Climatic Change

, Volume 125, Issue 1, pp 39–51 | Cite as

Changes in extremes and hydroclimatic regimes in the CREMA ensemble projections

  • Filippo Giorgi
  • Erika Coppola
  • Francesca Raffaele
  • Gulilat Tefera Diro
  • Ramon Fuentes-Franco
  • Graziano Giuliani
  • Ashu Mamgain
  • Marta Pereira Llopart
  • Laura Mariotti
  • Csaba Torma


We analyze changes of four extreme hydroclimatic indices in the RCP8.5 projections of the Phase I CREMA experiment, which includes 21st century projections over 5 CORDEX domains (Africa, Central America, South America, South Asia, Mediterranean) with the ICTP regional model RegCM4 driven by three CMIP5 global models. The indices are: Heat Wave Day Index (HWD), Maximum Consecutive Dry Day index (CDD), fraction of precipitation above the 95th intensity percentile (R95) and Hydroclimatic Intensity index (HY-INT). Comparison with coarse (GPCP) and high (TRMM) resolution daily precipitation data for the present day conditions shows that the precipitation intensity distributions from the GCMs are close to the GPCP data, while the RegCM4 ones are closer to TRMM, illustrating the added value of the increased resolution of the regional model. All global and regional model simulations project predominant increases in HWD, CDD, R95 and HY-INT, implying a regime shift towards more intense, less frequent rain events and increasing risk of heat wave, drought and flood with global warming. However, the magnitudes of the changes are generally larger in the global than the regional models, likely because of the relatively low “climate sensitivity” of the RegCM4, especially when using the CLM land surface scheme. In addition, pronounced regional differences in the change signals are found. The data from these simulations are available for use in impact assessment studies.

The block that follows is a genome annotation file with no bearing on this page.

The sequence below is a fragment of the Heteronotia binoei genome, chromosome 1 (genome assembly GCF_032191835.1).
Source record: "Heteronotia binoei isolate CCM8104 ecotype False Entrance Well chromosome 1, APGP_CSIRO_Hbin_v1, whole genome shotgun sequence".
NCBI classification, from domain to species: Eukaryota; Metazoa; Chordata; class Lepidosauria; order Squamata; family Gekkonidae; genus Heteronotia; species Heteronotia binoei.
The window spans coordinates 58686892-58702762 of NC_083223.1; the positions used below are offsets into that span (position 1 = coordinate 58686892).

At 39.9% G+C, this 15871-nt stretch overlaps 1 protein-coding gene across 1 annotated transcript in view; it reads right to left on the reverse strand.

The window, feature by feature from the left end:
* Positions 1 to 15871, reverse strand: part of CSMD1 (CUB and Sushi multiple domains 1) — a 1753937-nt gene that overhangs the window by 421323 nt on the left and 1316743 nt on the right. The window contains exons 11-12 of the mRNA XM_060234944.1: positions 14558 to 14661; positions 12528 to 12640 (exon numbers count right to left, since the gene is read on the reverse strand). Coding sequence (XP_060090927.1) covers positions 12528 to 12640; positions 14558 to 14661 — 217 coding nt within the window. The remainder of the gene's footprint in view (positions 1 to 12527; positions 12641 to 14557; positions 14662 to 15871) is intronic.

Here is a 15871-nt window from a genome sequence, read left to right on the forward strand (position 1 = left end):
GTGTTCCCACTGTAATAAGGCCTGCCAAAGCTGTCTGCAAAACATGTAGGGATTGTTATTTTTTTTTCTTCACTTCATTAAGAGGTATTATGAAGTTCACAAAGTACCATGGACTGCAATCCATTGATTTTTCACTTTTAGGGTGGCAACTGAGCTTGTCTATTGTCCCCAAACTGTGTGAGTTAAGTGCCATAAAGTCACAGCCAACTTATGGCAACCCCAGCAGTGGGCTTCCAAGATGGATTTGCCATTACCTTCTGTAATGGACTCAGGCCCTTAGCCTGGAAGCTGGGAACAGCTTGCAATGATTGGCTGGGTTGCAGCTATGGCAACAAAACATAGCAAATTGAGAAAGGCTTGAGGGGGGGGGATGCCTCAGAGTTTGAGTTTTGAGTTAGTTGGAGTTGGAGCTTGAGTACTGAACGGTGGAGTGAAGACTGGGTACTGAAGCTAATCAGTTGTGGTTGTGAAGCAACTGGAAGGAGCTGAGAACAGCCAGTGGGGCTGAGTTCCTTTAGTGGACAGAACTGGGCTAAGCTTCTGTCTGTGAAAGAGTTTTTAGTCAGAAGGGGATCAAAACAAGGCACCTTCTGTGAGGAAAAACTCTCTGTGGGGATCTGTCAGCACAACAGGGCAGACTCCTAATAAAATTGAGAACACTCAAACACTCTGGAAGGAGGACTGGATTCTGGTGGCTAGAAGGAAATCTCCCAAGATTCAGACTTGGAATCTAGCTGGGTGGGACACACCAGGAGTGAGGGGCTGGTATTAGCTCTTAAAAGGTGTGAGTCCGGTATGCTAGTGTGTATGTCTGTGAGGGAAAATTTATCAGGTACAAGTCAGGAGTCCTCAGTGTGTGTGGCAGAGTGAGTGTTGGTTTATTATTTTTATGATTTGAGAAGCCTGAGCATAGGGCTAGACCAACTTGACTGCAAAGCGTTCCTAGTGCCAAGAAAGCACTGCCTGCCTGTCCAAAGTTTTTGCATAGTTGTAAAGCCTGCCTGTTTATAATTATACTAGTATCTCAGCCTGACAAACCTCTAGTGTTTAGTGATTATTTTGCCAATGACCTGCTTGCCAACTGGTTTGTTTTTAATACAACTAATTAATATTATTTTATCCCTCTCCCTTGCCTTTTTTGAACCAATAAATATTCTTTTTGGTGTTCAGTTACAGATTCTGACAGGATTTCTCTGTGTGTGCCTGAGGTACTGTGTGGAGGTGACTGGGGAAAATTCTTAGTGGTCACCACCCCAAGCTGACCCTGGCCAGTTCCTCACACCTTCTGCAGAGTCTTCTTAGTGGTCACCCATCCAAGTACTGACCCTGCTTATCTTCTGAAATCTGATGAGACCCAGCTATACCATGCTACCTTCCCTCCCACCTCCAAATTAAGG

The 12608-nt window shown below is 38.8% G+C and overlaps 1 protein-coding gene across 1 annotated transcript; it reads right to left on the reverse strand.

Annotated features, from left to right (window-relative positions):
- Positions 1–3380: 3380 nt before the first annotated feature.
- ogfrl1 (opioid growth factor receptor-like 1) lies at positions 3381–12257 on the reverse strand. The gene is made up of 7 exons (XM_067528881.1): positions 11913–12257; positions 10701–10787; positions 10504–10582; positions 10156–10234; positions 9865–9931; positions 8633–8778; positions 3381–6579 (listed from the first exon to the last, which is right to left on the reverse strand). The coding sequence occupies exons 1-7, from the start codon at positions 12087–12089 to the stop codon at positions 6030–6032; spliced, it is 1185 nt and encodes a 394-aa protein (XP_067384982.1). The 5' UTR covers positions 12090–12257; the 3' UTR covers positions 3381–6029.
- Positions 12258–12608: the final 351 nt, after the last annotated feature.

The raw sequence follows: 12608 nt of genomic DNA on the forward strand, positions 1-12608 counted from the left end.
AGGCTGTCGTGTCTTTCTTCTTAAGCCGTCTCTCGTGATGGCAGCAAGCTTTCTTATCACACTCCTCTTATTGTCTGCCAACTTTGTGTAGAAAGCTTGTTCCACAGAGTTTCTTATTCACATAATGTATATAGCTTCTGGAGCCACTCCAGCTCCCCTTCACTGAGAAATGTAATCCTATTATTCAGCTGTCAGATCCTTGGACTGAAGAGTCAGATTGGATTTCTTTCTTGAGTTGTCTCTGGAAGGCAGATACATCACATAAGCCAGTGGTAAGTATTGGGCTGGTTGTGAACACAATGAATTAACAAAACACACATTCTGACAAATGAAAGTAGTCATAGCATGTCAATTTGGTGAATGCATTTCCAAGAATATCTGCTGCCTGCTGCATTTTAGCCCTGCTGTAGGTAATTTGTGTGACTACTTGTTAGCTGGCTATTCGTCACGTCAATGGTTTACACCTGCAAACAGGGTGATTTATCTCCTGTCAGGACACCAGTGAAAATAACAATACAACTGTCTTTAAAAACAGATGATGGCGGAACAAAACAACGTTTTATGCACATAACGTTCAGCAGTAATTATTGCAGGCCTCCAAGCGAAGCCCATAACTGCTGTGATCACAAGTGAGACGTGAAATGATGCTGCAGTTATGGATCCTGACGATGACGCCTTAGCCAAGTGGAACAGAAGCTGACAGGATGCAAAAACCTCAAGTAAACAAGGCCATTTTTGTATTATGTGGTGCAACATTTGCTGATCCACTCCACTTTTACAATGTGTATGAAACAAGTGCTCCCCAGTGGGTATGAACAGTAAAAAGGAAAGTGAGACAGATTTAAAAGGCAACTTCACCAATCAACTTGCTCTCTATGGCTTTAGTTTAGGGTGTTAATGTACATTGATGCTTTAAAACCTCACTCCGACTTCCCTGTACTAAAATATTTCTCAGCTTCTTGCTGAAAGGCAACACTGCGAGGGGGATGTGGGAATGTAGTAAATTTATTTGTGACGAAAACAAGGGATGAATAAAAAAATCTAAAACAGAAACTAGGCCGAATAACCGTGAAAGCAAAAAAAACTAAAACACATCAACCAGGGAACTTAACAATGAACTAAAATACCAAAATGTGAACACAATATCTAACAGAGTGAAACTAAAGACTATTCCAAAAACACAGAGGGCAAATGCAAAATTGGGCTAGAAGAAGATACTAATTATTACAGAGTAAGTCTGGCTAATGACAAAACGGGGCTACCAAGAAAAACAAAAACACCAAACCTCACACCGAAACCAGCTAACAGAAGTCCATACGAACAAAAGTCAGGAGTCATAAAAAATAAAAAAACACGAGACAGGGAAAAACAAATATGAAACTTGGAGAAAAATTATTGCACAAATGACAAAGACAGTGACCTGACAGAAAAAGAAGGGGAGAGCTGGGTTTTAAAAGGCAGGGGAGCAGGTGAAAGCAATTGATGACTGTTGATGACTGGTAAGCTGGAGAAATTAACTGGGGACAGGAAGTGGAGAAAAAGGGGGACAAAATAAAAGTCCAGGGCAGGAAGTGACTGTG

Heat Wave Global Climate Model Extreme Index Impact Assessment Study Global Climate Model Simulation 
These keywords were added by machine and not by the authors. This process is experimental and the keywords may be updated as the learning algorithm improves.



This work was partially supported by grants from the project NextDATA funded by the Italian Consiglio Nazionale della Ricerca (CNR).

Supplementary material

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Copyright information

© Springer Science+Business Media Dordrecht 2014

Authors and Affiliations

  • Filippo Giorgi
    • 1
  • Erika Coppola
    • 1
  • Francesca Raffaele
    • 1
  • Gulilat Tefera Diro
    • 1
  • Ramon Fuentes-Franco
    • 2
  • Graziano Giuliani
    • 1
  • Ashu Mamgain
    • 3
  • Marta Pereira Llopart
    • 4
  • Laura Mariotti
    • 1
  • Csaba Torma
    • 1
  1. 1.Abdus Salam International Centre for Theoretical PhysicsTriesteItaly
  2. 2.Center for Scientific Research and Higher Education (CICESE)EnsenadaMexico
  3. 3.Centre for Atmospheric SciencesIndian Institute of Technology DelhiNew DelhiIndia
  4. 4.Department of Atmospheric SciencesUniversity of São PauloSão PauloBrazil

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